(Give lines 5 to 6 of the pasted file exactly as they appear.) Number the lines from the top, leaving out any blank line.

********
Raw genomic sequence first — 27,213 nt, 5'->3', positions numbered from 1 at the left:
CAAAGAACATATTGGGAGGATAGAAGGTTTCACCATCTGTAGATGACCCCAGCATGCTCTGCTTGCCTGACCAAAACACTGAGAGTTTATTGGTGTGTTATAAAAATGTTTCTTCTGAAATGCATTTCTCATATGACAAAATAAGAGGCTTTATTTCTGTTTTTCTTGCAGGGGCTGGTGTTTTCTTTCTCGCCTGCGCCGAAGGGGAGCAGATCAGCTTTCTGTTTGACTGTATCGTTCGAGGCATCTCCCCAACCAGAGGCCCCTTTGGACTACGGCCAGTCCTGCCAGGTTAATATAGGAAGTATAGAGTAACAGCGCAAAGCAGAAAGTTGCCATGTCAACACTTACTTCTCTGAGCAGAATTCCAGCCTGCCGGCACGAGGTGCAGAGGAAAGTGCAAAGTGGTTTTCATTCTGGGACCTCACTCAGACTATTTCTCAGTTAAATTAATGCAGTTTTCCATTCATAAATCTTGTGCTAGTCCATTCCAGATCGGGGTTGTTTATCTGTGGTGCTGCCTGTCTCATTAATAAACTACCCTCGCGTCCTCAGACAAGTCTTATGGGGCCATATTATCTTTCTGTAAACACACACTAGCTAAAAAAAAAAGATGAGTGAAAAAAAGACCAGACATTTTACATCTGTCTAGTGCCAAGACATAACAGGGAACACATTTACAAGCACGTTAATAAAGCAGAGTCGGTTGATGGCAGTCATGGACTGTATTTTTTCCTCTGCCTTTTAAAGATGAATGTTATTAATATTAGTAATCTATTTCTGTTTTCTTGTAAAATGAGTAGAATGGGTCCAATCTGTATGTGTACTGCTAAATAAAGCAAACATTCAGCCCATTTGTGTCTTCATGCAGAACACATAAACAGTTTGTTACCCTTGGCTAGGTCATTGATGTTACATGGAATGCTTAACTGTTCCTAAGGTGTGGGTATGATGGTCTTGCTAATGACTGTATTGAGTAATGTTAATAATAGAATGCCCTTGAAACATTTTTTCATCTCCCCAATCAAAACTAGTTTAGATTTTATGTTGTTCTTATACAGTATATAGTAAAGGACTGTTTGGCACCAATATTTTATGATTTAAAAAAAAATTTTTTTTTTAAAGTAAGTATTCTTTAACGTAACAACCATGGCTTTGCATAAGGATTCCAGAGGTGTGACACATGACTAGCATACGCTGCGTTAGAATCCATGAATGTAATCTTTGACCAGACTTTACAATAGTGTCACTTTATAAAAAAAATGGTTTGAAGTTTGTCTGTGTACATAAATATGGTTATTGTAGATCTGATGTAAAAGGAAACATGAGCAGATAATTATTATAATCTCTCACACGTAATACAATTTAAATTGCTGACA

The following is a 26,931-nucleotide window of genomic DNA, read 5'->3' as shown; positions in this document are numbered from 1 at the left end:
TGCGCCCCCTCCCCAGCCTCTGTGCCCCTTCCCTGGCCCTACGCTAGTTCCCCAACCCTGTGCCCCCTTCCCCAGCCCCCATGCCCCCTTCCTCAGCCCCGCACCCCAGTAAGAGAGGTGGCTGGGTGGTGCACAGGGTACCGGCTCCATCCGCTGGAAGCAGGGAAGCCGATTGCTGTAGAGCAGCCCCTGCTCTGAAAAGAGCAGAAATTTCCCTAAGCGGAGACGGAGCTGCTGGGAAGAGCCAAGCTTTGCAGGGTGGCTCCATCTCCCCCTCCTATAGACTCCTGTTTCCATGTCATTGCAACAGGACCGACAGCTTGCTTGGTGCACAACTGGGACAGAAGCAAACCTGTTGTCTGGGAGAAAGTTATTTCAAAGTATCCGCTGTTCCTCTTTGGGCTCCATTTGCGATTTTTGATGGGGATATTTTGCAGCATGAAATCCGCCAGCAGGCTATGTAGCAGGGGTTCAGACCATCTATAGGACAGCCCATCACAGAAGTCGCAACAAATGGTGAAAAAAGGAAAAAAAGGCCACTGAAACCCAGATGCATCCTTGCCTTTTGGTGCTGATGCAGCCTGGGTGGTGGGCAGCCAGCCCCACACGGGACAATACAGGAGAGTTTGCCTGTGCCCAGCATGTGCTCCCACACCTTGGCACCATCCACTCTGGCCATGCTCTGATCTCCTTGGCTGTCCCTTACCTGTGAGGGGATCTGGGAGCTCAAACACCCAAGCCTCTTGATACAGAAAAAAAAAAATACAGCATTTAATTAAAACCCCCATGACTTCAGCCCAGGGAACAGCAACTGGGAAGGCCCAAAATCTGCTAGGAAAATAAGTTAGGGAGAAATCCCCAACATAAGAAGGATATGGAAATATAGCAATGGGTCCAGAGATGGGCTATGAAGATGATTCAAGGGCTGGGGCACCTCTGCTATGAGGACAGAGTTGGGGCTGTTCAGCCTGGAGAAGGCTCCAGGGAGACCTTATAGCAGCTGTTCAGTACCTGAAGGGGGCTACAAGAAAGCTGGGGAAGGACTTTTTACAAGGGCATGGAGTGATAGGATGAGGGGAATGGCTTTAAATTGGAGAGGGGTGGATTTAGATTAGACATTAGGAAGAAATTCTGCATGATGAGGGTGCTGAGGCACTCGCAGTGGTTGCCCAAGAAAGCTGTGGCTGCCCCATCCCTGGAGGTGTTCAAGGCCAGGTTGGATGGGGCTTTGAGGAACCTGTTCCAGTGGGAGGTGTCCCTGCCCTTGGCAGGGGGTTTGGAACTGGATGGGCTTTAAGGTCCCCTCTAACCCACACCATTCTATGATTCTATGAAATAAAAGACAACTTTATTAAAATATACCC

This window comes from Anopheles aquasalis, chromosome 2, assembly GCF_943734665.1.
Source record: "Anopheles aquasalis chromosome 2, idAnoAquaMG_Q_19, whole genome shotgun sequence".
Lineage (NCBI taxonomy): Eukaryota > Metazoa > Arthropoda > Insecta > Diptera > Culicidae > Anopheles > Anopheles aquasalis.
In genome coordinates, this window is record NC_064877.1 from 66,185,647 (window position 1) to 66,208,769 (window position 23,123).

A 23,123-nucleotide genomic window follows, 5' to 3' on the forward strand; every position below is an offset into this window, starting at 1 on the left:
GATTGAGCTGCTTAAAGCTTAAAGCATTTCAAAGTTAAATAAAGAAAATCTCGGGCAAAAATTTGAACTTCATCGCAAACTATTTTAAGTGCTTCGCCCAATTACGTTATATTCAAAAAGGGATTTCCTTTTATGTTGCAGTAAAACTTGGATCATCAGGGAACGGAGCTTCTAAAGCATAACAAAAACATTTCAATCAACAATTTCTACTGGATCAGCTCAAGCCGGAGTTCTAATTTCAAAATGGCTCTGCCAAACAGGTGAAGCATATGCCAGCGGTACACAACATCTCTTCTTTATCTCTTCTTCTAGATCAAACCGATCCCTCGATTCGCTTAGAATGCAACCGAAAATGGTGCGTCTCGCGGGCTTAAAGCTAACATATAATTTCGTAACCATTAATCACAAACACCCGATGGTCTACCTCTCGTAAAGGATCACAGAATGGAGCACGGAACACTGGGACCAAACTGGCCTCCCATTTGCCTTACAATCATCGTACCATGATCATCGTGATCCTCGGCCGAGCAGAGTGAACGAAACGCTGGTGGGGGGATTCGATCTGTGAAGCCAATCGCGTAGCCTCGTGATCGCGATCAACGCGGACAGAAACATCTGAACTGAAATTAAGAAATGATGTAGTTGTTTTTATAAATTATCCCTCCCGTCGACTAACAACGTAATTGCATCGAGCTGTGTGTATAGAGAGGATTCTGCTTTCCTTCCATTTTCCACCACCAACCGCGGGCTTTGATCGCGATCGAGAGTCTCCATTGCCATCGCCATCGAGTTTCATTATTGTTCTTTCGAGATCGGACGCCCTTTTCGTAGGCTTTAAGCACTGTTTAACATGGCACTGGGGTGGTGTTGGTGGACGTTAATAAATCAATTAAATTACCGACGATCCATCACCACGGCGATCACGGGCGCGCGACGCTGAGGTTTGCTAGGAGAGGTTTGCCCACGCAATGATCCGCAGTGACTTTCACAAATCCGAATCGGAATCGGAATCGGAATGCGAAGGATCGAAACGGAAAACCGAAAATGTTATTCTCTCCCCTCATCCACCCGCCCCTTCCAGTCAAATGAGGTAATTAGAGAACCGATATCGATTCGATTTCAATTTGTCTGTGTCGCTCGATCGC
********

This window comes from Anopheles aquasalis, chromosome 2, assembly GCF_943734665.1.
Source record: "Anopheles aquasalis chromosome 2, idAnoAquaMG_Q_19, whole genome shotgun sequence".